Elder Porter of the Seventy has a column in Newsweek responding to a recent Newsweek opinion piece claiming that opposition to gay marriage was unbiblical. There are several unusual features about the column
The column is co-authored. Writing along with him are Joseph Bottum, a Catholic editor at First Things, and John Mark Reynolds, an evangelical professor.
The column is about the Bible alone.
The column treats the Christian tradition as somewhat normative.
The column claims authority for the Bible not because of divine witness but because its central message (fallen man, redemption through Christ) has been proven through centuries of experience.
Those who tried to live by the Christian understanding have come to amazingly similar conclusions about what God wants in marriage. We have had centuries to try out many different ideas and test them against the text of the Bible and experience. Only traditional marriage has stood. The Orthodox of Russia came to the same conclusion as the Roman Catholics of Italy. The Pentecostals of Kenya came to the same conclusion as the Reformed Christians of Scotland. Over time, different accommodations have been made to extreme or difficult situations, but the ideal has been clear: God’s will is for marriage to be a covenant between a man and a woman. Nothing else will work.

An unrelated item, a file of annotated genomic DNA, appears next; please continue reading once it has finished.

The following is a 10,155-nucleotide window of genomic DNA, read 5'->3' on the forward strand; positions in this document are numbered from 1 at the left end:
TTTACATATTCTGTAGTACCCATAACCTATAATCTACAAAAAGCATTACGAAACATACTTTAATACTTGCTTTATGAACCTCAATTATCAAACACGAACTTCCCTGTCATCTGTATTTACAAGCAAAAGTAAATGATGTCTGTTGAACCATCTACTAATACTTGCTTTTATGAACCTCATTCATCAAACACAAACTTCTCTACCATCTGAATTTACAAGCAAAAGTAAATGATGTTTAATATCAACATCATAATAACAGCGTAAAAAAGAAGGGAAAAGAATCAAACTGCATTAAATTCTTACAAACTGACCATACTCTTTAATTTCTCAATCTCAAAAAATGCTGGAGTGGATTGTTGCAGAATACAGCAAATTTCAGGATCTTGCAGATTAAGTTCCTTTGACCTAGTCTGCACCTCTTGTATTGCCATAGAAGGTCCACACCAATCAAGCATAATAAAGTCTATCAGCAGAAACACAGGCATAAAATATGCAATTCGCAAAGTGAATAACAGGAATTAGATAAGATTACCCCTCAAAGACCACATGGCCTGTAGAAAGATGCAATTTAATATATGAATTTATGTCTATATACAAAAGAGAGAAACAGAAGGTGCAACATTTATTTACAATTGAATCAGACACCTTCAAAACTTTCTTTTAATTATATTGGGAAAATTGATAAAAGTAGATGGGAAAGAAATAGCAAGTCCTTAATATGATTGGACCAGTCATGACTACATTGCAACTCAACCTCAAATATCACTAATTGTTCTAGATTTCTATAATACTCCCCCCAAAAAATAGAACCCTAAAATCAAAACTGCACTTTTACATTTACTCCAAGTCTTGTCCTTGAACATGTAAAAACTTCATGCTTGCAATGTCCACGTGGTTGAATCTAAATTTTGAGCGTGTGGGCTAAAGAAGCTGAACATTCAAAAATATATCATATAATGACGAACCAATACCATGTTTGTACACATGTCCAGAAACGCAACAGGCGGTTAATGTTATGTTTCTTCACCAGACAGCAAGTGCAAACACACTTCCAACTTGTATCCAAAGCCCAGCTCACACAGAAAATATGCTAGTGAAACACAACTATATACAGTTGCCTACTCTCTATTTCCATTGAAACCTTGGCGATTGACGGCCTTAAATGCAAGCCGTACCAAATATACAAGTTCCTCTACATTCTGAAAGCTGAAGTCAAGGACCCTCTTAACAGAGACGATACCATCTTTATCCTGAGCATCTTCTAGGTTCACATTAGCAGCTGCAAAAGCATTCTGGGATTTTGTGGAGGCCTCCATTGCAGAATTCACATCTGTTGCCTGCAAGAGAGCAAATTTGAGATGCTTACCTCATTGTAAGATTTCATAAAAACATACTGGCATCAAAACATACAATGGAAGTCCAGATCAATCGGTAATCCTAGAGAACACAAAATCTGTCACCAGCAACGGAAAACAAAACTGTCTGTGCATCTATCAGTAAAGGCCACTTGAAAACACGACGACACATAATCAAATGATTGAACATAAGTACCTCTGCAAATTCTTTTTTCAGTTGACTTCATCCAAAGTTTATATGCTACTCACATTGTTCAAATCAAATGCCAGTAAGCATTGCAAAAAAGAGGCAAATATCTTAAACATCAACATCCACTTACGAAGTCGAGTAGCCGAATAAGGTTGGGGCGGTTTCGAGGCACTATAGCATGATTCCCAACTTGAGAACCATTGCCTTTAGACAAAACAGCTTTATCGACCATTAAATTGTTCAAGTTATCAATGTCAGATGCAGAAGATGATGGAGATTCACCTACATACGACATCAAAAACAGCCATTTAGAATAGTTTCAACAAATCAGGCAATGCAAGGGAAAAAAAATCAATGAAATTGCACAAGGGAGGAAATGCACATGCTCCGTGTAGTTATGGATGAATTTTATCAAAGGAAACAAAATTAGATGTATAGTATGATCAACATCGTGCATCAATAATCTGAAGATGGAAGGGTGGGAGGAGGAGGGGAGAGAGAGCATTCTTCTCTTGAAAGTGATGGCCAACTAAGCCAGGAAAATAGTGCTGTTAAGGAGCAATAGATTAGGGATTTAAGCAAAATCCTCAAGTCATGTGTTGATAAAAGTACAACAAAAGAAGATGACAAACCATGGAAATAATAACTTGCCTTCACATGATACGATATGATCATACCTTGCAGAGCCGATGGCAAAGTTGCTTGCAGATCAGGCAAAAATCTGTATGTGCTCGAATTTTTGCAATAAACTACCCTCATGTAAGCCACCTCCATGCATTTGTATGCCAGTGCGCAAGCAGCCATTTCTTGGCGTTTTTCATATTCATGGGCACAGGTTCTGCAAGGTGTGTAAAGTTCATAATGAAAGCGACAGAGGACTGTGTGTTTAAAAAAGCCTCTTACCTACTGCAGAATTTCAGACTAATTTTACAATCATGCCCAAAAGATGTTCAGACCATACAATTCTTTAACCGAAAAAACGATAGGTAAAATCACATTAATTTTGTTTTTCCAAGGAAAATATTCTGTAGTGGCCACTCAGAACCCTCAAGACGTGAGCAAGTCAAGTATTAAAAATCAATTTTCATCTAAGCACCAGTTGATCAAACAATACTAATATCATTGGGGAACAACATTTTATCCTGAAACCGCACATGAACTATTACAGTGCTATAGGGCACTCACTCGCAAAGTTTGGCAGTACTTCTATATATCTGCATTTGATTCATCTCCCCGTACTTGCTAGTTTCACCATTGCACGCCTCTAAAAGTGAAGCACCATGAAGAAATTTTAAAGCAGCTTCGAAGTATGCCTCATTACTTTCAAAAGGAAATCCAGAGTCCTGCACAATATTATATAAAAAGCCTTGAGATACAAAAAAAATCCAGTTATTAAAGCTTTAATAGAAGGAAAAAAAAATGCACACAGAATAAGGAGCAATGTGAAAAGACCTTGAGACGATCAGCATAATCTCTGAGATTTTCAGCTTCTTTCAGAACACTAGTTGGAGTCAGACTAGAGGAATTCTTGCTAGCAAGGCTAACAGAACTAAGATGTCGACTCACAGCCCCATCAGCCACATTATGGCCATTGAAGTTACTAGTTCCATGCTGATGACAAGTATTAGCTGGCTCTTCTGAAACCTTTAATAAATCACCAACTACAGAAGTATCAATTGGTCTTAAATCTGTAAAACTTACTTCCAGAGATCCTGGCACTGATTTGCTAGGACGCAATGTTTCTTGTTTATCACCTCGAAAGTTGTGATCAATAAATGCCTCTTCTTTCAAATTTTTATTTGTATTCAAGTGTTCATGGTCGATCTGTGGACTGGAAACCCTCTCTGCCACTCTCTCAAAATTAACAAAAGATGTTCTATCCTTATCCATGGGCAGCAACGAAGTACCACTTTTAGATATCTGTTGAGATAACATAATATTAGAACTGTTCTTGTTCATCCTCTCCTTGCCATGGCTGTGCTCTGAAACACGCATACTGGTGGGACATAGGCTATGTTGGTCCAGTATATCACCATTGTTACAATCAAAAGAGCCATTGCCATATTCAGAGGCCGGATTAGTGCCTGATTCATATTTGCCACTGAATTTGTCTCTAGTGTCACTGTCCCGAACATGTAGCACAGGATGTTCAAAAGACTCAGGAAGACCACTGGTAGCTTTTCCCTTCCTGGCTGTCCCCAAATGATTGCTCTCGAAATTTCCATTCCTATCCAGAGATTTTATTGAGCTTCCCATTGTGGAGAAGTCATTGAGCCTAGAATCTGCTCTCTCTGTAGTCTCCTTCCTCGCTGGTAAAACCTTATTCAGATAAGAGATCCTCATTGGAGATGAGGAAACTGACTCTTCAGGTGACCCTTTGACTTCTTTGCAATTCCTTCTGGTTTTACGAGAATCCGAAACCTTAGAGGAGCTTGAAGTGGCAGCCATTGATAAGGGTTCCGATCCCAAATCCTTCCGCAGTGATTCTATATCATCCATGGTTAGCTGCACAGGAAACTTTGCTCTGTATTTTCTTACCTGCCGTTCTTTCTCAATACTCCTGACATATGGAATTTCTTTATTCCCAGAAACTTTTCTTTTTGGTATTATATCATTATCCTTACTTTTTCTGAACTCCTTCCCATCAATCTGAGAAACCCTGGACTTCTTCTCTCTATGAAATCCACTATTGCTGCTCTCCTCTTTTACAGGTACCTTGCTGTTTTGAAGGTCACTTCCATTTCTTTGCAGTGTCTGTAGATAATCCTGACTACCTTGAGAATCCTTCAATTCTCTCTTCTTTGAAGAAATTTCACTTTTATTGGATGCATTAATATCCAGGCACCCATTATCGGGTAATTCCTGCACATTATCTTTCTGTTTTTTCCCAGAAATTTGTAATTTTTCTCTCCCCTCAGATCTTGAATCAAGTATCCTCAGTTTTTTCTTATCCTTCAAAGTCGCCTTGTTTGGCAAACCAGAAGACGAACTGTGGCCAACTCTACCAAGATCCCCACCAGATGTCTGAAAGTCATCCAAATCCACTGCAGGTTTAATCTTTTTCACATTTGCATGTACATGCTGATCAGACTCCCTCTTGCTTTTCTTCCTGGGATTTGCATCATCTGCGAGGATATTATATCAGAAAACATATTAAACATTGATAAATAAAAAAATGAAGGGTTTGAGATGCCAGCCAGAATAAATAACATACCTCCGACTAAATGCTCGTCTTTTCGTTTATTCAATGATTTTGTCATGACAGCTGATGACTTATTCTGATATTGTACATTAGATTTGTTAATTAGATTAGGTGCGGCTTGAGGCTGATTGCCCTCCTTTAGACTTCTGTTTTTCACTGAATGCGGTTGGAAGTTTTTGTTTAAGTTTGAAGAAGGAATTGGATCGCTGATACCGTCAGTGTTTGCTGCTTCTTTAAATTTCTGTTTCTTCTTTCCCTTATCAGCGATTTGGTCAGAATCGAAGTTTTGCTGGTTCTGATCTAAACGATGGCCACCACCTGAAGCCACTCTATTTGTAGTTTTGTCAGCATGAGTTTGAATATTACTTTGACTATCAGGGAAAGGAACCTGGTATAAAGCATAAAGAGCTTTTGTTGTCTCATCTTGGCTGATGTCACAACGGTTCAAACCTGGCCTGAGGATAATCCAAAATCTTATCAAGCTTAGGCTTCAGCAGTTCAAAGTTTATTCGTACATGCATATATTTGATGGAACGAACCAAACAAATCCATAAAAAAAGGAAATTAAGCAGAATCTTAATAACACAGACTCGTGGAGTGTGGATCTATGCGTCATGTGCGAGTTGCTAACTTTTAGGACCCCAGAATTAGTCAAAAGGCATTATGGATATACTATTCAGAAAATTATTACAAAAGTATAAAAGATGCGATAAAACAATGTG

The column is worded more, ah, vigorously then you usually get from church leaders (I’m familiar with the other authors and the wording is unusually strong for them too, if memory serves).
There are some interesting Mormon pointers, both in the passage I cite above and in this one that stops short of treating the Bible as an ultimate authority: “Suppose we were to take the Bible seriously–where it agrees with us, and where it doesn’t.”
All in all, the column is an unusual production.
I remember talking to a Stake President once who was gloomy. He said it was because as Stake President he was responsible for the welfare of everyone in his stake, not just the Saints, and he had no idea what to do for them.
Recently, I think, we’ve seen the Church start to worry that we might need to help save the country before we can convert it.
P.P.S. The Atlantic had the same argument several years ago and we commented on it here.
Also I have this little quirk that makes me react badly to criticizing Seventies and Apostles and so on.